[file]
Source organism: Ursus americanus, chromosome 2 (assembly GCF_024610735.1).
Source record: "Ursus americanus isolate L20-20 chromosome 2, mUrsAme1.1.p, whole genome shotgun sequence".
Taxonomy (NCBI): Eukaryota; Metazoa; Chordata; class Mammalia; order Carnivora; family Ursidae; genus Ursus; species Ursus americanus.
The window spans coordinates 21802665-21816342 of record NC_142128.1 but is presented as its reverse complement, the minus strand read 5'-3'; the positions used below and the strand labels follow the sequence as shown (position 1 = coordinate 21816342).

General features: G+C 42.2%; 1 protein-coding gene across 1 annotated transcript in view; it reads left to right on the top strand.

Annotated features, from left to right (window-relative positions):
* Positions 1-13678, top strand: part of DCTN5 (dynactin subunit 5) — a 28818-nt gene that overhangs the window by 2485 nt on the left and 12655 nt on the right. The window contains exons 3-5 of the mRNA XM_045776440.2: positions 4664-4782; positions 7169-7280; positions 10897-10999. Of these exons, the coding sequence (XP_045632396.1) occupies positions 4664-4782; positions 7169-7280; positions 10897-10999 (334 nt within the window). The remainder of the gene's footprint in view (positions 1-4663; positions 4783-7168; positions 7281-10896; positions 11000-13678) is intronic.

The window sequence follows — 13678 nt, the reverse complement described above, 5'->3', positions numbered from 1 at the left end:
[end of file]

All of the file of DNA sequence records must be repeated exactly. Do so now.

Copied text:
Source organism: Ursus americanus, chromosome 2 (assembly GCF_024610735.1).
Source record: "Ursus americanus isolate L20-20 chromosome 2, mUrsAme1.1.p, whole genome shotgun sequence".
Taxonomy (NCBI): Eukaryota; Metazoa; Chordata; class Mammalia; order Carnivora; family Ursidae; genus Ursus; species Ursus americanus.
The window spans coordinates 21802665-21816342 of record NC_142128.1 but is presented as its reverse complement, the minus strand read 5'-3'; the positions used below and the strand labels follow the sequence as shown (position 1 = coordinate 21816342).

General features: G+C 42.2%; 1 protein-coding gene across 1 annotated transcript in view; it reads left to right on the top strand.

Annotated features, from left to right (window-relative positions):
* Positions 1-13678, top strand: part of DCTN5 (dynactin subunit 5) — a 28818-nt gene that overhangs the window by 2485 nt on the left and 12655 nt on the right. The window contains exons 3-5 of the mRNA XM_045776440.2: positions 4664-4782; positions 7169-7280; positions 10897-10999. Of these exons, the coding sequence (XP_045632396.1) occupies positions 4664-4782; positions 7169-7280; positions 10897-10999 (334 nt within the window). The remainder of the gene's footprint in view (positions 1-4663; positions 4783-7168; positions 7281-10896; positions 11000-13678) is intronic.

The window sequence follows — 13678 nt, the reverse complement described above, 5'->3', positions numbered from 1 at the left end: